First The Protest, Then The Storm: Bay Area's 5 Straight Nights Of Clashes Oakland and Berkeley demonstrators have broken into stores and blocked freeways and rail lines, part of a movement born of frustration about police shootings in Staten Island, N.Y., and Ferguson, Mo.
NPR logo

First The Protest, Then The Storm: Bay Area's 5 Straight Nights Of Clashes

  • Download
  • <iframe src="https://www.npr.org/player/embed/370022486/370022487" width="100%" height="290" frameborder="0" scrolling="no" title="NPR embedded audio player">
  • Transcript
First The Protest, Then The Storm: Bay Area's 5 Straight Nights Of Clashes

First The Protest, Then The Storm: Bay Area's 5 Straight Nights Of Clashes

First The Protest, Then The Storm: Bay Area's 5 Straight Nights Of Clashes

  • Download
  • <iframe src="https://www.npr.org/player/embed/370022486/370022487" width="100%" height="290" frameborder="0" scrolling="no" title="NPR embedded audio player">
  • Transcript

Oakland and Berkeley demonstrators have broken into stores and blocked freeways and rail lines, part of a movement born of frustration about police shootings in Staten Island, N.Y., and Ferguson, Mo.

STEVE INSKEEP, HOST:

Protesters have been marching for five nights, now, through Berkeley, California, and nearby Oakland. They are among the more intense protests after grand juries failed to indict police for the deaths of black men in Ferguson, Missouri, and New York City. Some nights of protests in Oakland included window breaking, vandalism and clashes with police. NPR's Richard Gonzales reports that last night was different.

RICHARD GONZALES, BYLINE: The actions this week in Berkeley and Oakland follow a pattern. A mainly young and multiracial group of perhaps more than a thousand people, some of them students, march and yell now-familiar chants.

UNIDENTIFIED WOMAN #1: (Chanting) Eric Garner. Michael Brown.

CROWD: (Chanting) Shut it down, shut it down.

GONZALES: Eventually some protesters break off from the main group and smash windows. But last night, far fewer took to the streets. Perhaps it was because scores of protesters have been arrested this week, or maybe it was reports of the impending storm due to hit the West Coast. Still, slightly more subdued than in past nights, but the protesters' sentiments were the same. Alex Bonte, a volunteer medic, summed it up.

ALEX BONTE: Eric Garner and Michael Brown are manifestation of, like, systemic racism and, like, institutional injustice that has been happening for centuries.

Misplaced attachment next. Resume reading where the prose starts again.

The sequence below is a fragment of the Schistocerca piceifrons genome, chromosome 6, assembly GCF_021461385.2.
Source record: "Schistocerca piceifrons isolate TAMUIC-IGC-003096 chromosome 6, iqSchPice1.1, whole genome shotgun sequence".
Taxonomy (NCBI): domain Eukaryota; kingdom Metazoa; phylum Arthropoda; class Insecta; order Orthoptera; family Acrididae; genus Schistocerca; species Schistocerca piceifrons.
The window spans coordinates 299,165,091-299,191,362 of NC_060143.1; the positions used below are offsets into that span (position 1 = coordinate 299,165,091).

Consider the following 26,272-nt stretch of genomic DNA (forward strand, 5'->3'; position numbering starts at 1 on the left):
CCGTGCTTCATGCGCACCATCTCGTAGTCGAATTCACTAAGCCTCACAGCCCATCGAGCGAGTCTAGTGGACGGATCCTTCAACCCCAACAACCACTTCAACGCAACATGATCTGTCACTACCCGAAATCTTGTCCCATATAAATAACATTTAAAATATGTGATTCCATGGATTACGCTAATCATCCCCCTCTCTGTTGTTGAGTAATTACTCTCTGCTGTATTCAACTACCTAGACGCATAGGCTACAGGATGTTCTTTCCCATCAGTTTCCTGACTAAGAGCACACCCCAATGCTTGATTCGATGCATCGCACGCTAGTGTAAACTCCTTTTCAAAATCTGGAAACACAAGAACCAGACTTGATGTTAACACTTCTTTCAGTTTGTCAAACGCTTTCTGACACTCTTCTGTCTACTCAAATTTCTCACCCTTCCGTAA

GONZALES: But that message got muddled last night. As the protesters marched first through the UC Berkeley campus, they learned that high-tech billionaire Peter Thiel was speaking about his new book in a nearby hall. Thiel, the protesters said, is linked to the national security apparatus.

CROWD: (Chanting) Push on through. Push on through.

GONZALES: About 100 protesters barged into the auditorium where Thiel was talking to a packed house of students. He fled the podium as the anti-police protesters took command of the stage.

CROWD: (Chanting) No justice, no peace. No justice, no peace.

GONZALES: But the students who wanted to hear more from Thiel responded with their own chant.

AUDIENCE: Go home. Go home. Go home. Go home.

GONZALES: The disruption left many in the audience stunned, frustrated and angry. Sam Leggett is a junior studying computer science.

SAM LEGGETT: In terms of the Ferguson case, I do agree with some of the issues that they're supporting. But I don't understand how this is in any way productive to the cause.

GONZALES: In a matter of minutes, the event was declared over, and the anti-police protesters departed. The marchers then wound their way through Berkeley streets and on into neighboring Oakland, where they stopped traffic at several intersections and prompted the temporary closure of two transit stations. Richard Gonzales, NPR News, Oakland, California.

Copyright © 2014 NPR. All rights reserved. Visit our website terms of use and permissions pages at www.npr.org for further information.

NPR transcripts are created on a rush deadline by Verb8tm, Inc., an NPR contractor, and produced using a proprietary transcription process developed with NPR. This text may not be in its final form and may be updated or revised in the future. Accuracy and availability may vary. The authoritative record of NPR’s programming is the audio record.